I would like to see a public funding option. Something like the top 5 media outlets in a county appear on the ballot and the percentage that voters pick each of them determines the share of some pot of tax dollars that each of them gets.


  33. - Stormsw7706 - Tuesday, Mar 28, 23 @ 3:52 pm:

    Good ideas Teed Thornton. Ex-newsman I Assume


  34. - Oswego Willy - Tuesday, Mar 28, 23 @ 3:55 pm:

    - Tweed -

    Great stuff, you’re doing great things, your podcast is top shelf and worth the time with great guests.


  35. - Jason Piscia, PAR @ UIS - Tuesday, Mar 28, 23 @ 4:43 pm:

    Thanks, everyone, for your feedback and support here. I liked Tweed’s comment about needing to deploy multiple tactics to win this war. I was less thrilled with the “lost cause” comment, but I completely understand the frustration. All of us on the task force agree that throwing in the towel on quality local journalism just isn’t an option. When local news is better, democracy is better (and so is the employment demand for my PAR graduates). I will definitely share the sentiments and ideas here with the non-CapFax readers on the task force. Our meetings are open to the public and subject to the Open Meetings Act, so I hope to see some you at a future meeting (date and time TBD).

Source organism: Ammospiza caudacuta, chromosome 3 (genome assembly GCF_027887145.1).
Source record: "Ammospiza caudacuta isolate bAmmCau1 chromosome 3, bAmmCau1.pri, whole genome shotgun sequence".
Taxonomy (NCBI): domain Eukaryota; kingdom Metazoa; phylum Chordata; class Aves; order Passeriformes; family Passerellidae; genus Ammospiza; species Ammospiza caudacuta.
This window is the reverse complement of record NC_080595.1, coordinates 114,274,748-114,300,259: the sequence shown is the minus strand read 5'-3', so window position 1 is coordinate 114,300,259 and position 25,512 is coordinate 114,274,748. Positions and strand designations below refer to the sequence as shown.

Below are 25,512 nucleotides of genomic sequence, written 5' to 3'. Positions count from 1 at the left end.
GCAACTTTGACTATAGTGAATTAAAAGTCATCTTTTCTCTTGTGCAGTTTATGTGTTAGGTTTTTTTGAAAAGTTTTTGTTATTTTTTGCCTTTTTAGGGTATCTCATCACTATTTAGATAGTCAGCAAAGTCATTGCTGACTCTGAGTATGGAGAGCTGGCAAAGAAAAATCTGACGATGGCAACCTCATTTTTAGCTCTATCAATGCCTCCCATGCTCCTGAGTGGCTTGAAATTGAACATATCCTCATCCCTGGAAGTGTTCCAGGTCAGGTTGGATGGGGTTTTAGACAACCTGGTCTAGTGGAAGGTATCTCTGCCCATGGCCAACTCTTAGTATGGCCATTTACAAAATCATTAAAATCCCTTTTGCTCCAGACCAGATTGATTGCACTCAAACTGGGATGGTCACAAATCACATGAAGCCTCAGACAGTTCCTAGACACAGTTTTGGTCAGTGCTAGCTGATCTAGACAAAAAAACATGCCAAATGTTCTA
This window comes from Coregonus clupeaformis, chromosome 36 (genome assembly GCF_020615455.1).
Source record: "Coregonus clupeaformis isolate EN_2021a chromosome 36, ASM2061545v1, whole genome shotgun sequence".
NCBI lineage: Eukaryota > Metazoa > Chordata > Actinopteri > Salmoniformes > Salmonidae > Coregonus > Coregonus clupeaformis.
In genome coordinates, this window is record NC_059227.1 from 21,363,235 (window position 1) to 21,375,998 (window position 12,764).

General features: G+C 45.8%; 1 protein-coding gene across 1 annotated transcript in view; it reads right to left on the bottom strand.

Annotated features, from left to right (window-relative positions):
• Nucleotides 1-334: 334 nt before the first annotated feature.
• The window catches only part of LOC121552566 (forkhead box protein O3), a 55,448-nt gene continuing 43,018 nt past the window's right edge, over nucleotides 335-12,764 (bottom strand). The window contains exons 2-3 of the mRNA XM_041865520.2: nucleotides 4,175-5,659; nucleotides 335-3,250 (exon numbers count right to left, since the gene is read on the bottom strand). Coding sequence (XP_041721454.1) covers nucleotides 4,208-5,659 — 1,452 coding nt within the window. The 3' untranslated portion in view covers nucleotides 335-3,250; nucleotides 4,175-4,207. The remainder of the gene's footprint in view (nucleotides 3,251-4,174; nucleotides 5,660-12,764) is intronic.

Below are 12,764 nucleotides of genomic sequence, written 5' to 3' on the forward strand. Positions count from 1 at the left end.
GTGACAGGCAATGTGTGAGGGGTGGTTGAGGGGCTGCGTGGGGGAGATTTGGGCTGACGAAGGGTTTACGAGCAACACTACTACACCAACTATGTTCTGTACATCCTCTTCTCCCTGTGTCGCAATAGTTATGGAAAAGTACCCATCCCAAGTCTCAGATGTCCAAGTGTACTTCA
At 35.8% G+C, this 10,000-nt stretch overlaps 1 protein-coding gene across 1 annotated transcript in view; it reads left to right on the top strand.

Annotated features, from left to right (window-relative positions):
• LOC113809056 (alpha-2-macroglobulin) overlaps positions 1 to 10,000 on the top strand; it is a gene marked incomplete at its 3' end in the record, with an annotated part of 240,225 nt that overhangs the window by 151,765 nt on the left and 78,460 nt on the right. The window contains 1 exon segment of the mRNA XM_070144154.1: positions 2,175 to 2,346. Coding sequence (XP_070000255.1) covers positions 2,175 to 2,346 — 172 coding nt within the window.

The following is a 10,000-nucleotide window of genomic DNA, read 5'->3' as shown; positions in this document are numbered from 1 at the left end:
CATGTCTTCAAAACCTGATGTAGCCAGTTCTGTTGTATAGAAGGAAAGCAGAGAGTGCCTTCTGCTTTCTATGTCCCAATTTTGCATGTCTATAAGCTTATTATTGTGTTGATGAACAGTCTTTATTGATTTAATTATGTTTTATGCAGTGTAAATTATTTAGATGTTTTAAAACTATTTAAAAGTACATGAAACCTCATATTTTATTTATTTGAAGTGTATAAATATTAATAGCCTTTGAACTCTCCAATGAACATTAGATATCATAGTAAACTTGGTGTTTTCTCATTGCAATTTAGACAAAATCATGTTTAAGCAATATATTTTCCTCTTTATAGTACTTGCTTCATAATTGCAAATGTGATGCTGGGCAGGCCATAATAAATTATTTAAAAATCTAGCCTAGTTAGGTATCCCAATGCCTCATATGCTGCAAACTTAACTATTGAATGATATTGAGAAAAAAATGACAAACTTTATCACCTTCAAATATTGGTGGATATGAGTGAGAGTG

36. - MyTwoCents - Tuesday, Mar 28, 23 @ 5:34 pm:

    I think different things would work in different areas of the state. I’m supportive of local newspapers, but examples like the SJ-R provide no incentive to subscribe because the cost-benefit analysis just isn’t there. So to succeed there has to be the quality product that is sorely lacking in a lot of places. But it does seem like there are local papers that are succeeding. The Ford County Chronicle was started by a couple local reporters, eventually drove the old paper out of business, started with online only and now eventually is able to publish a weekly paper. I’d try to find success stories and find out what works and what doesn’t work.


  37. - Journal-News. Hillsboro - Tuesday, Mar 28, 23 @ 6:09 pm:

    I’d like to a tax credit for businesses to advertise in local newspapers. It would help newspapers but importance to local economic activity can’t be understated. Local business in many areas hasn’t come back all the way from Covid. This in the rural area would be a big boost to the local economies and the local newspaper.